02-Feb-2017

New controller zone technology

New controller zone technology

Courtesy of the Seventh Stage of Network Rail’s Thameslink Programme, three new lines have been brought into use at the high level section of London Bridge station and the new Borough Market viaduct. 

Carried out during the 10-day blockade from 24 th December to 4 th January at London Bridge, this new system is a significant milestone for the programme as a whole.

Rail recruitment button

The new technology employed now controls London Bridge’s signalling operations, while there are scheduled plans for more deployments at a later stage of the Thameslink Programme .

New Zone Controllers have been set up in relocatable equipment buildings (REBs), many of which have been developed beneath viaducts to save on space. An input/output module interface between Siemens’ Trackguard Westlock interlocking and the trackside infrastructure will be generated.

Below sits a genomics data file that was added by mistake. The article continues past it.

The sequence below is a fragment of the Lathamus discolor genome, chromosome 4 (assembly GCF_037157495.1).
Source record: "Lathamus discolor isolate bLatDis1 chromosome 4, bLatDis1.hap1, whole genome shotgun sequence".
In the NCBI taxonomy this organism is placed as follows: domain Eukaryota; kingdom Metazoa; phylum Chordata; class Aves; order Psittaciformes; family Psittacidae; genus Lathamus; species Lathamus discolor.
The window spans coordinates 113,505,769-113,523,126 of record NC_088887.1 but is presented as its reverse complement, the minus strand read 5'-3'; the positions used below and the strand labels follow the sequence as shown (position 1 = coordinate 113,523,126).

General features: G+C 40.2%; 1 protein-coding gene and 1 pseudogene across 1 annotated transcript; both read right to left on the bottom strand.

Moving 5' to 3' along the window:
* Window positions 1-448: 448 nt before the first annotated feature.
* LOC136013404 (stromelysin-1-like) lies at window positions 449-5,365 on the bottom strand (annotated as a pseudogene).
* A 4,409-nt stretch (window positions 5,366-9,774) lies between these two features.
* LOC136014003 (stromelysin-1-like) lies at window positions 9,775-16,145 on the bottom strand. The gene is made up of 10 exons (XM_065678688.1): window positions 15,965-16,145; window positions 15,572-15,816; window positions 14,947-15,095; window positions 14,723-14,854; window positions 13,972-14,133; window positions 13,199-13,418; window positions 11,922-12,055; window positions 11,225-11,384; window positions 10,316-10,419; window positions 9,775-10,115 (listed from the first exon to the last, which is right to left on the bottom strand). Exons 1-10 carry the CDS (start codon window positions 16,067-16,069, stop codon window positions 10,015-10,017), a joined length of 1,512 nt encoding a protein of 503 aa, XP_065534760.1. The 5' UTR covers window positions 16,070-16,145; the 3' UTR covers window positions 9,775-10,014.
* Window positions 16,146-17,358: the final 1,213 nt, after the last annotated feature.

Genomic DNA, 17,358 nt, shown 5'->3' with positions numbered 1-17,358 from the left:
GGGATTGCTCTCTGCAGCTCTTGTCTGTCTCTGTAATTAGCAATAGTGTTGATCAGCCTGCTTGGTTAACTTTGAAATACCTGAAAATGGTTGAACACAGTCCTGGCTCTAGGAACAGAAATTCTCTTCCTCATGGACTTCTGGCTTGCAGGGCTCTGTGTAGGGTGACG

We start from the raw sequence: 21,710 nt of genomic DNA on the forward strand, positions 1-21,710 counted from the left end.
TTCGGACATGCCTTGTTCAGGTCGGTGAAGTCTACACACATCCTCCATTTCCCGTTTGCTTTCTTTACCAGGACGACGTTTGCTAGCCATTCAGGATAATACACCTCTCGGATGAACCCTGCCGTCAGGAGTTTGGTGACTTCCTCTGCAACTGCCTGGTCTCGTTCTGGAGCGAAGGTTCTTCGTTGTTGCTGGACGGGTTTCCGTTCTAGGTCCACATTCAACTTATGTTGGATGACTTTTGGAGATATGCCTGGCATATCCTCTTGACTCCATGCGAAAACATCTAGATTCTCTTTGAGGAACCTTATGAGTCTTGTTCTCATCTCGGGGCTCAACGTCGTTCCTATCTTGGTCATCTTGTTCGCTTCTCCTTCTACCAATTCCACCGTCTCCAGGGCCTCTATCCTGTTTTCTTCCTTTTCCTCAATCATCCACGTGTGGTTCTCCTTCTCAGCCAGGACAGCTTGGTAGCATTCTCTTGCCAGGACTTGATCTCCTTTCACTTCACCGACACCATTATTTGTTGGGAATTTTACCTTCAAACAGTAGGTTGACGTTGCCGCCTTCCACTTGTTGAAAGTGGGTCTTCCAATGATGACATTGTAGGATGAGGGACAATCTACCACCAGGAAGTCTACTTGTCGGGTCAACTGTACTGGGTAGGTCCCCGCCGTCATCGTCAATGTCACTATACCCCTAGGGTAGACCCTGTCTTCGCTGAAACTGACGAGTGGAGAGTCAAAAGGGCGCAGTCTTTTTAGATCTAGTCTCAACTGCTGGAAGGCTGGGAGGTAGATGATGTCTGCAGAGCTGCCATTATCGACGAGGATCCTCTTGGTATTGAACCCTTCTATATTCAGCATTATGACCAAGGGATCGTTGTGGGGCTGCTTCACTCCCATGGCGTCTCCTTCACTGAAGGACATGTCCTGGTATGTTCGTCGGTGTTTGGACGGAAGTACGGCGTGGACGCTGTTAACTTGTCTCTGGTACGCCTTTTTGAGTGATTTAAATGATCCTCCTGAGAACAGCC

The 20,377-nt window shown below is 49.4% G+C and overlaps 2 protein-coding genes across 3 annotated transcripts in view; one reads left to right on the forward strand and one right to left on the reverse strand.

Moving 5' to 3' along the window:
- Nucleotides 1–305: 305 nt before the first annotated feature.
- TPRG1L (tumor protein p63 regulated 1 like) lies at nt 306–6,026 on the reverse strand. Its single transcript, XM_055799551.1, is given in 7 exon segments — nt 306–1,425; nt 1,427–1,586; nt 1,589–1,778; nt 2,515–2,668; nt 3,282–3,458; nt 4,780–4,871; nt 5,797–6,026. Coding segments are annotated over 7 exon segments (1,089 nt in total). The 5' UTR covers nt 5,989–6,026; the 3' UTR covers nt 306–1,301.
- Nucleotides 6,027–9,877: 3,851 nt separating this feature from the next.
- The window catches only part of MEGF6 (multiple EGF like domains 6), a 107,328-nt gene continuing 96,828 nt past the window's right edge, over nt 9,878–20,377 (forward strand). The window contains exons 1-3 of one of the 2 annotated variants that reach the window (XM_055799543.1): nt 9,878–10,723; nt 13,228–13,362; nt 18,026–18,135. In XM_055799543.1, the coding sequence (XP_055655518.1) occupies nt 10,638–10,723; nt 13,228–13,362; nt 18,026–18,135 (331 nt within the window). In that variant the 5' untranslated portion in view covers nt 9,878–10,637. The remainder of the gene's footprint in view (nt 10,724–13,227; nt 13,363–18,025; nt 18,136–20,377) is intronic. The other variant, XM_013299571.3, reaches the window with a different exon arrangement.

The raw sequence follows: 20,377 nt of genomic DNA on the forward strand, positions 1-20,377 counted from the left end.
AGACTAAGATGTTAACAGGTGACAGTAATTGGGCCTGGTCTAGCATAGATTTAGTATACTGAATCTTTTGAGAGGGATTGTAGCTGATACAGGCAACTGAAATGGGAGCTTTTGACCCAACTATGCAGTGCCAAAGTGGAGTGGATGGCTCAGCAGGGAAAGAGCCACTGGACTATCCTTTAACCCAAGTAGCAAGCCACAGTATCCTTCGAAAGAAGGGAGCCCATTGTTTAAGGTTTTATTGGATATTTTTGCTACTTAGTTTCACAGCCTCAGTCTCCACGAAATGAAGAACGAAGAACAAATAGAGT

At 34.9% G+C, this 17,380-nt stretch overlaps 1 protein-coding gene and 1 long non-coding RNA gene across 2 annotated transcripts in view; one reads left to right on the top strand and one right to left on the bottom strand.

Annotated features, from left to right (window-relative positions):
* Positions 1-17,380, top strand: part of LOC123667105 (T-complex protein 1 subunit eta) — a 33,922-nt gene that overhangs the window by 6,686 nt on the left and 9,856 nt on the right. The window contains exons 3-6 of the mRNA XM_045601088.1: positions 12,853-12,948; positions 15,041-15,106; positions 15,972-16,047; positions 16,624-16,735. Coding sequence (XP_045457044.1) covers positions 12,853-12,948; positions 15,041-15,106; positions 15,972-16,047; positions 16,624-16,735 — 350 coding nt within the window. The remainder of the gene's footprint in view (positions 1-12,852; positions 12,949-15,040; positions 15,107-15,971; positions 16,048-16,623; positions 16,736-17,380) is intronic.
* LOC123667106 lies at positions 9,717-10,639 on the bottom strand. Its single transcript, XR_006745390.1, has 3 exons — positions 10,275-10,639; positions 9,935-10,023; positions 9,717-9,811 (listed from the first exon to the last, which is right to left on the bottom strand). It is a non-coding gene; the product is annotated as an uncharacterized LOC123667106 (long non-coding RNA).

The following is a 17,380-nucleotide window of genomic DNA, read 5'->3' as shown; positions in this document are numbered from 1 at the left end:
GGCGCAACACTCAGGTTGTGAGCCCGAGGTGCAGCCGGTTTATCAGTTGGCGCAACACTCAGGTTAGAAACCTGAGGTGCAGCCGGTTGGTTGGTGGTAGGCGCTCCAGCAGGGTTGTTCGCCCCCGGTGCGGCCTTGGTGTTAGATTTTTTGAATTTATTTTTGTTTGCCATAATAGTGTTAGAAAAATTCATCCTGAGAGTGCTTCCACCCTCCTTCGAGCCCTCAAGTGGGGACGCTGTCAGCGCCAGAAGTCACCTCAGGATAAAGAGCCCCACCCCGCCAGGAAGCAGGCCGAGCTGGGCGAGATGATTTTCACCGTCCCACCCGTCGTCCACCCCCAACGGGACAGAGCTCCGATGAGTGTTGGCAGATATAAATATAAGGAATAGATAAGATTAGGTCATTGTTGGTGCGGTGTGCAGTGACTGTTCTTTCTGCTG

The Thameslink Programme is expected to be completed in 2018, with the aim that commuters can expect a better journey with more frequent, spacious trains.

Improvements were already made at Blackfriars station back in 2012, when connections were improved and passengers could enjoy longer and more frequent trains that increased from 8 to 12 carriages, while they will add a further 4 trains an hour to their schedule,  with plans for this to rise to 24 trains by 2018. 

 

Charing Cross

 

These extensive developments seek to increase the number of commuters passing through the stations with improved comfort and accessibility, while providing a great number of rail jobs in the process.

Blackfriars is also home to the world’s largest solar bridge, made up of over 4,400 photovoltaic panels which cover the equivalent of 23 tennis courts and provide up to 50 per cent of the station’s energy – or the same amount of energy required to boil 80,000 cups of tea a day.

The works at London Bridge will see the creation of more platforms and trains, with up to 18 an hour set to pass through the station.

Image Credit:   Keith Roper Andrew Smith

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